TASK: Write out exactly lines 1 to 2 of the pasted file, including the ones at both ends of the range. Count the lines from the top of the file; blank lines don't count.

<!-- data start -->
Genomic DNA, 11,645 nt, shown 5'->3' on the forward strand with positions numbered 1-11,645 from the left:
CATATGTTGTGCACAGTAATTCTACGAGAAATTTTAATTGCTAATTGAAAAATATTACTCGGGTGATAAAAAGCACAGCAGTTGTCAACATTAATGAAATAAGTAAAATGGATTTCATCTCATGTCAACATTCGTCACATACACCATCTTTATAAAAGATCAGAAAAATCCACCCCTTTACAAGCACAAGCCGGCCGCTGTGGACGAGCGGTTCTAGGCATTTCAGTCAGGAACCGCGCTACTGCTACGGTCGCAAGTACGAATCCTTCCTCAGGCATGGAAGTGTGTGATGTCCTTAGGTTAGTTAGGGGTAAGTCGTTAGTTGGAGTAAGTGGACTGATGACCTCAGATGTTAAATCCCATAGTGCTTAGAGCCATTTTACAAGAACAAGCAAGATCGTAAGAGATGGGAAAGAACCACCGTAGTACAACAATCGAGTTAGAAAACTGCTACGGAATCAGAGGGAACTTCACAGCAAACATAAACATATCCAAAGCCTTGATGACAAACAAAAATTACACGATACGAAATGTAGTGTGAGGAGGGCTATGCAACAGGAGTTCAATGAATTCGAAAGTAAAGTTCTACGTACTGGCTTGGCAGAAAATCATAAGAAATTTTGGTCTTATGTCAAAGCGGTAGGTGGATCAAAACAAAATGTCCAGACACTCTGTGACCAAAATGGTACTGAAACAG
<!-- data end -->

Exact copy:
Genomic DNA, 11,645 nt, shown 5'->3' on the forward strand with positions numbered 1-11,645 from the left:
CATATGTTGTGCACAGTAATTCTACGAGAAATTTTAATTGCTAATTGAAAAATATTACTCGGGTGATAAAAAGCACAGCAGTTGTCAACATTAATGAAATAAGTAAAATGGATTTCATCTCATGTCAACATTCGTCACATACACCATCTTTATAAAAGATCAGAAAAATCCACCCCTTTACAAGCACAAGCCGGCCGCTGTGGACGAGCGGTTCTAGGCATTTCAGTCAGGAACCGCGCTACTGCTACGGTCGCAAGTACGAATCCTTCCTCAGGCATGGAAGTGTGTGATGTCCTTAGGTTAGTTAGGGGTAAGTCGTTAGTTGGAGTAAGTGGACTGATGACCTCAGATGTTAAATCCCATAGTGCTTAGAGCCATTTTACAAGAACAAGCAAGATCGTAAGAGATGGGAAAGAACCACCGTAGTACAACAATCGAGTTAGAAAACTGCTACGGAATCAGAGGGAACTTCACAGCAAACATAAACATATCCAAAGCCTTGATGACAAACAAAAATTACACGATACGAAATGTAGTGTGAGGAGGGCTATGCAACAGGAGTTCAATGAATTCGAAAGTAAAGTTCTACGTACTGGCTTGGCAGAAAATCATAAGAAATTTTGGTCTTATGTCAAAGCGGTAGGTGGATCAAAACAAAATGTCCAGACACTCTGTGACCAAAATGGTACTGAAACAG